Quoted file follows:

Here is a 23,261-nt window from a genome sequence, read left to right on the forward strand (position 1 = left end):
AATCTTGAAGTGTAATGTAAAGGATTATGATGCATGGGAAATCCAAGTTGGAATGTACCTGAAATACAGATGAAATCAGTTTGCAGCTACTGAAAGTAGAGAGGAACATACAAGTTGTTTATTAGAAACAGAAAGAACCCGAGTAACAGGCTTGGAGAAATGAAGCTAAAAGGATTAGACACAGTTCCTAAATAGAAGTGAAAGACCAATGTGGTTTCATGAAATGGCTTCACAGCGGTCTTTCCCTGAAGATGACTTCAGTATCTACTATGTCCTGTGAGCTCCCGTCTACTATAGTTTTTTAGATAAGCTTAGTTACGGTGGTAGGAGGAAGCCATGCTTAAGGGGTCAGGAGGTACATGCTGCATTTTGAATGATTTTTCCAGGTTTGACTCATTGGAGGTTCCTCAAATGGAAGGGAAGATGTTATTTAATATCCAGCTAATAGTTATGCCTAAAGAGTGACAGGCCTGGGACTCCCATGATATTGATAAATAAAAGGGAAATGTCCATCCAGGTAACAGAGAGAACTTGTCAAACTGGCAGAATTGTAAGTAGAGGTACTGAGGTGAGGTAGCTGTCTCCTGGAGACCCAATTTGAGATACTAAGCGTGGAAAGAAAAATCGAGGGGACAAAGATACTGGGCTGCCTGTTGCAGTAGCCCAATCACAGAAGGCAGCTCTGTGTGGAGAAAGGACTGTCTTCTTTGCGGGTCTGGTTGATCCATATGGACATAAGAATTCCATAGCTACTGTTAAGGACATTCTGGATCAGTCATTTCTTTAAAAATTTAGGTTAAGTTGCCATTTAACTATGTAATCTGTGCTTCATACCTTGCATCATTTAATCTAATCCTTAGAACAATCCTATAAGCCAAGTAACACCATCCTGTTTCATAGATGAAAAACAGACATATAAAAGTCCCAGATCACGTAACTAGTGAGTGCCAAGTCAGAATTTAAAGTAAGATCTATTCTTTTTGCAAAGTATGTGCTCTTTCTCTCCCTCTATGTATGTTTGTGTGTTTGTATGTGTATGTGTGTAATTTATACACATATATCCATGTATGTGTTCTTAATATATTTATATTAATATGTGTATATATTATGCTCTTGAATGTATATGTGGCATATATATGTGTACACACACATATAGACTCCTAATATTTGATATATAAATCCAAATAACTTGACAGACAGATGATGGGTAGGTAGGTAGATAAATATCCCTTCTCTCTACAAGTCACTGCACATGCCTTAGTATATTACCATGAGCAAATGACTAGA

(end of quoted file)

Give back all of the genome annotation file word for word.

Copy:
Here is a 23,261-nt window from a genome sequence, read left to right on the forward strand (position 1 = left end):
AATCTTGAAGTGTAATGTAAAGGATTATGATGCATGGGAAATCCAAGTTGGAATGTACCTGAAATACAGATGAAATCAGTTTGCAGCTACTGAAAGTAGAGAGGAACATACAAGTTGTTTATTAGAAACAGAAAGAACCCGAGTAACAGGCTTGGAGAAATGAAGCTAAAAGGATTAGACACAGTTCCTAAATAGAAGTGAAAGACCAATGTGGTTTCATGAAATGGCTTCACAGCGGTCTTTCCCTGAAGATGACTTCAGTATCTACTATGTCCTGTGAGCTCCCGTCTACTATAGTTTTTTAGATAAGCTTAGTTACGGTGGTAGGAGGAAGCCATGCTTAAGGGGTCAGGAGGTACATGCTGCATTTTGAATGATTTTTCCAGGTTTGACTCATTGGAGGTTCCTCAAATGGAAGGGAAGATGTTATTTAATATCCAGCTAATAGTTATGCCTAAAGAGTGACAGGCCTGGGACTCCCATGATATTGATAAATAAAAGGGAAATGTCCATCCAGGTAACAGAGAGAACTTGTCAAACTGGCAGAATTGTAAGTAGAGGTACTGAGGTGAGGTAGCTGTCTCCTGGAGACCCAATTTGAGATACTAAGCGTGGAAAGAAAAATCGAGGGGACAAAGATACTGGGCTGCCTGTTGCAGTAGCCCAATCACAGAAGGCAGCTCTGTGTGGAGAAAGGACTGTCTTCTTTGCGGGTCTGGTTGATCCATATGGACATAAGAATTCCATAGCTACTGTTAAGGACATTCTGGATCAGTCATTTCTTTAAAAATTTAGGTTAAGTTGCCATTTAACTATGTAATCTGTGCTTCATACCTTGCATCATTTAATCTAATCCTTAGAACAATCCTATAAGCCAAGTAACACCATCCTGTTTCATAGATGAAAAACAGACATATAAAAGTCCCAGATCACGTAACTAGTGAGTGCCAAGTCAGAATTTAAAGTAAGATCTATTCTTTTTGCAAAGTATGTGCTCTTTCTCTCCCTCTATGTATGTTTGTGTGTTTGTATGTGTATGTGTGTAATTTATACACATATATCCATGTATGTGTTCTTAATATATTTATATTAATATGTGTATATATTATGCTCTTGAATGTATATGTGGCATATATATGTGTACACACACATATAGACTCCTAATATTTGATATATAAATCCAAATAACTTGACAGACAGATGATGGGTAGGTAGGTAGATAAATATCCCTTCTCTCTACAAGTCACTGCACATGCCTTAGTATATTACCATGAGCAAATGACTAGA